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The Soviets Are Looking To Swap Reforms For Aid. Again


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THE SOVIETS ARE LOOKING TO SWAP REFORMS FOR AID. AGAIN

It started at an international monetary conference in Washington in mid-April. A young Soviet economist tapped economic consultant David Smick on the shoulder. "Can I have 35 minutes of your time?" Posing the question was Grigori A. Yavlinsky, a chief architect of the Soviet Union's abandoned "500 Days" economic-reform plan. He wanted Smick's advice on how to win back Western aid for the tottering Soviet economy.

Since then, Yavlinsky's modest request has grown into an appeal for a crash Western-Soviet plan to plunge the Soviet Union into a market economy. The plea, conceived by Yavlinsky and Yevgeny Primakov, a close adviser to Soviet President Mikhail Gorbachev, is the first hint that Moscow may be willing to renew its efforts at radical market reform in return for Western aid and advice. If that happens, the way could be paved for dramatic economic changes, including mass privatization of state-owned farms and factories and fast moves to make the ruble convertible.

The Soviets were on just such a track last fall. But they got derailed when Gorbachev's government dropped its reform plans. Protests by homeless people setting up tent cities in Moscow prompted authorities to disperse the protestors, but the signs of economic distress have, if anything, worsened. Far graver, the government initiated bloody crackdowns on nationalist dissent. More recently, Gorbachev has been forced to moderate his behavior because of a desperate need for Western cash. His advisers have been stunned by recent forecasts that Soviet mil exports, which earn most of the nation's hard currency, this year will drop 50%. The growing clout of Boris N. Yeltsin, his chief political rival, has forced Gorbachev to seek a new peace with most of the restive Soviet republics. And Gorbachev's plea for up to $20 billion in aid from the Japanese got a frigid reception at a Tokyo summit last month.Now, Gorbachev is hitting up the West for money--big money. On May 22, he put forth a figure for Western aid: a huge $100 billion. "We have reached a very important stage of real reform, radical reform in the country," he said. Even so, Gorbachev's estimate is still lower than that of Harvard University economist Jeffrey Sachs, who advised Poland on its economy and is now working with Yavlinsky and Primakov on a new Soviet reform package. Sachs argues that an economic overhaul would require the West to cough up $150 billion over five years.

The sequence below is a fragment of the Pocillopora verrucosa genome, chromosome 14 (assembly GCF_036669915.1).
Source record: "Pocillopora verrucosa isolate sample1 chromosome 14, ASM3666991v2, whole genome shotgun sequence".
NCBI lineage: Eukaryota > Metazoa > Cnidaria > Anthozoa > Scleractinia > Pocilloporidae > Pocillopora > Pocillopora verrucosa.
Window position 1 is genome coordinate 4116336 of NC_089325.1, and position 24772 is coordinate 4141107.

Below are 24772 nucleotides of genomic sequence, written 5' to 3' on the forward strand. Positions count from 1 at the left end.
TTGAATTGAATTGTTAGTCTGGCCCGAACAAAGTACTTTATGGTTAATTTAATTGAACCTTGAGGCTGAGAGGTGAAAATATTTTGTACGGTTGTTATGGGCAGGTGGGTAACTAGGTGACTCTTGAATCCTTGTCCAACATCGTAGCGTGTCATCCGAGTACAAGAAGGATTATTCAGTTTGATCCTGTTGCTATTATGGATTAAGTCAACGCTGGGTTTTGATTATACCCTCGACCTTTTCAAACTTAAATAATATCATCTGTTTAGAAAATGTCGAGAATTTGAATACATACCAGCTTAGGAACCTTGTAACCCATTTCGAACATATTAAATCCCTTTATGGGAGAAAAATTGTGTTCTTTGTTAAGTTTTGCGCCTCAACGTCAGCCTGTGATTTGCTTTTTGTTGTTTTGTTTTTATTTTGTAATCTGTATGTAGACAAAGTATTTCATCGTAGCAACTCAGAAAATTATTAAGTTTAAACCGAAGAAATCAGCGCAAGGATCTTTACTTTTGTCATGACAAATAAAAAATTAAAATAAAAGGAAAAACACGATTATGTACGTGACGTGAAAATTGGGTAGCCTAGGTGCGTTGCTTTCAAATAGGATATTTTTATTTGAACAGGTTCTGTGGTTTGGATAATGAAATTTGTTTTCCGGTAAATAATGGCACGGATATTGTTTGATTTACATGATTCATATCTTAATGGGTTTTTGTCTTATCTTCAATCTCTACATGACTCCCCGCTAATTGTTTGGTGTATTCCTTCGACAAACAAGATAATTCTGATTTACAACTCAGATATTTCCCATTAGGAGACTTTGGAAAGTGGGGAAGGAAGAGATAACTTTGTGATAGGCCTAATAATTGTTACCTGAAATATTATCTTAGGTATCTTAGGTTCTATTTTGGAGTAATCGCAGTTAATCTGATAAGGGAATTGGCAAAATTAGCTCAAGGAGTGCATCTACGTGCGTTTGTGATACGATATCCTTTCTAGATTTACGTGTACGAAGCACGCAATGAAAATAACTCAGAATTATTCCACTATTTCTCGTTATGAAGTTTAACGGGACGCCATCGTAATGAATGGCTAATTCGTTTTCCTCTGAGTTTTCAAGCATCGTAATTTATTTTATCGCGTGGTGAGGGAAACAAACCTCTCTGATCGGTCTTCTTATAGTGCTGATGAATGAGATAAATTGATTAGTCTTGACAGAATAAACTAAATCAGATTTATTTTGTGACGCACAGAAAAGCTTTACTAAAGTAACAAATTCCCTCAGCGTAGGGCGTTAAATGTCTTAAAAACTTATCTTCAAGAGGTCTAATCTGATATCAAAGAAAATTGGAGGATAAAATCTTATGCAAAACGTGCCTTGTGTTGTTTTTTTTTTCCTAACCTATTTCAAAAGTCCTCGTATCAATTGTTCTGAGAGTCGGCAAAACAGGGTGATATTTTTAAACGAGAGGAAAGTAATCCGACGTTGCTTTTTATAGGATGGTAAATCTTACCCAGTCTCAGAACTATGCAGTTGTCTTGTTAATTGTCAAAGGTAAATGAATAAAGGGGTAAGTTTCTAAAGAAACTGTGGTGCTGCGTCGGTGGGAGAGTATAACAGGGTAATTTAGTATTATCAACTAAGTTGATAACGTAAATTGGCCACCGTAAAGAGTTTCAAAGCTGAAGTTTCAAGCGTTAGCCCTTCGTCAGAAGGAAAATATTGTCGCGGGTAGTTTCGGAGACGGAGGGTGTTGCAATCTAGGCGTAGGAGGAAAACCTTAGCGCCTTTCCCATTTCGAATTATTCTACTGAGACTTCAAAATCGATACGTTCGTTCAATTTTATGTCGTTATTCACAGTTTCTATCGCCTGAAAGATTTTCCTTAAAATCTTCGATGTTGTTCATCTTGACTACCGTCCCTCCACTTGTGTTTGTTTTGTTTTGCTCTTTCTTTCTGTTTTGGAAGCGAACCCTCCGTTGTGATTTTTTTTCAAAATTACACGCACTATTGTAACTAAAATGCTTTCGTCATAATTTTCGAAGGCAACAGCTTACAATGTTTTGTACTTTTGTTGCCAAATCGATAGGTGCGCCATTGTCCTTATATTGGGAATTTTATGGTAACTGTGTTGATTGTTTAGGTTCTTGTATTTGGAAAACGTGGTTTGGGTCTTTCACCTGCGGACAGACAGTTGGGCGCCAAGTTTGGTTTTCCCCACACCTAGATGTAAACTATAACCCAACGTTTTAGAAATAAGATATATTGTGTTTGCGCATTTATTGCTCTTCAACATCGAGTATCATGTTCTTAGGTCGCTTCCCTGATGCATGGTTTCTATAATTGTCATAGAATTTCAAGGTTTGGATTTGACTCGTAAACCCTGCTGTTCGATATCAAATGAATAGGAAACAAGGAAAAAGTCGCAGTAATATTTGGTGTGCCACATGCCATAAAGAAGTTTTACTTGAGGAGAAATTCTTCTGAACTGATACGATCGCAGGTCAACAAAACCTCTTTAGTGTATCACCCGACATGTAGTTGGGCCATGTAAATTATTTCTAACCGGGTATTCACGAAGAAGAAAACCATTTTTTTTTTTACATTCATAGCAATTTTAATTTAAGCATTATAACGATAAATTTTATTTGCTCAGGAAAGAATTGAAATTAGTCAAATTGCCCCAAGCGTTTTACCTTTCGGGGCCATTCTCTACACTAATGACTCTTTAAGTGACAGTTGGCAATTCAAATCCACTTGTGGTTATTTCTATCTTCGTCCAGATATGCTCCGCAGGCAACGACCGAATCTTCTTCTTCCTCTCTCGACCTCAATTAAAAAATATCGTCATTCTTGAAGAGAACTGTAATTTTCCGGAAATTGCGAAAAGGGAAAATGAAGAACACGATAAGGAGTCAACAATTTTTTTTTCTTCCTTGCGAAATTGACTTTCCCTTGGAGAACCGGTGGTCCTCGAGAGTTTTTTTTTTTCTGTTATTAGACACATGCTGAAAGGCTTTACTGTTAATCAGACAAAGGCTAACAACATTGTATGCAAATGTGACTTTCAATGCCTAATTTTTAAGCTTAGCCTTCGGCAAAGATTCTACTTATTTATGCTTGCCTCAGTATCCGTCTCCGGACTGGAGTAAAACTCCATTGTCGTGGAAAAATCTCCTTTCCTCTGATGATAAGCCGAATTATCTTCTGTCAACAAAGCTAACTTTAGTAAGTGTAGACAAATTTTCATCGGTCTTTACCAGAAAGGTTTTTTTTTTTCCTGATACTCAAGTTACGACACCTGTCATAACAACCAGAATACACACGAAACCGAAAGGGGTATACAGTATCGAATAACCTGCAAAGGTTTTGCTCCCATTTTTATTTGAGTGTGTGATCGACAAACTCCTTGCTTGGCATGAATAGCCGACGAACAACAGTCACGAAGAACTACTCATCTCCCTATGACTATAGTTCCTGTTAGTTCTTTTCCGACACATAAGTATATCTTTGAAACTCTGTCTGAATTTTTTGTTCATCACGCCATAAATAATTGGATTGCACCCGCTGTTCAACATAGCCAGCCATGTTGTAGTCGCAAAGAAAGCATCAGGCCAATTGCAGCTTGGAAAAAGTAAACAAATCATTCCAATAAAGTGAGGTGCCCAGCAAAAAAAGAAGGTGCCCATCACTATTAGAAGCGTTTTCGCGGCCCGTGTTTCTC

But the Bush Administration is limiting itself to a far more modest strategy to aid the Soviets. It's long on technical assistance and short on cold cash (table). The Administration's aid plan centers around $20 million in technical assistance for pilot reform projects in such fields as environmental control and agriculture. "It's a Band-Aid package," says Brookings Institution scholar Helmut Sonnenfeldt. More U. S. guarantees for Soviet grain purchases are likely, though the amount will be less than the $1.5 billion Gorbachev wants. Bush will also seek the repeal of laws that limit export and investment credits. That move got a boost on May 20 when the Soviet Parliament passed a law liberalizing emigration and travel.

CLEAR SIGNS. Also envisioned are joint programs with U. S. allies that could send NATO experts to jump-start stalled Soviet attempts to transform weapons plants into consumer-products factories. And Washington is coordinating defense-conversion efforts with Tokyo, which in July will send industrialists on a tour of Soviet military facilities.

Bush remains cool to proposals to invite Gorbachev to the Group of Seven summit of industrialized nations in London this July. Gorbachev sees the G-7 meeting as the way to win Soviet entree to institutions such as the International Monetary Fund. But first, Bush wants to coordinate a Soviet aid program and see clear signs of radical reform.

Gorby may yet sit down with the G-7. Winning Western aid is another matter. Even if the West had plenty of money to spare, officials almost everywhere, with the exception of Germany and Italy, are reluctant to offer a big financial commitment until they're convinced the Soviets are serious about market reforms. Neither Yavlinsky nor Gorbachev has produced a clear-cut reform plan. So as the Soviet Union's need for cash grows increasingly dire, the pressure to come up with a plan is sure to intensify.Amy Borrus in Washington, with Rose Brady in Moscow


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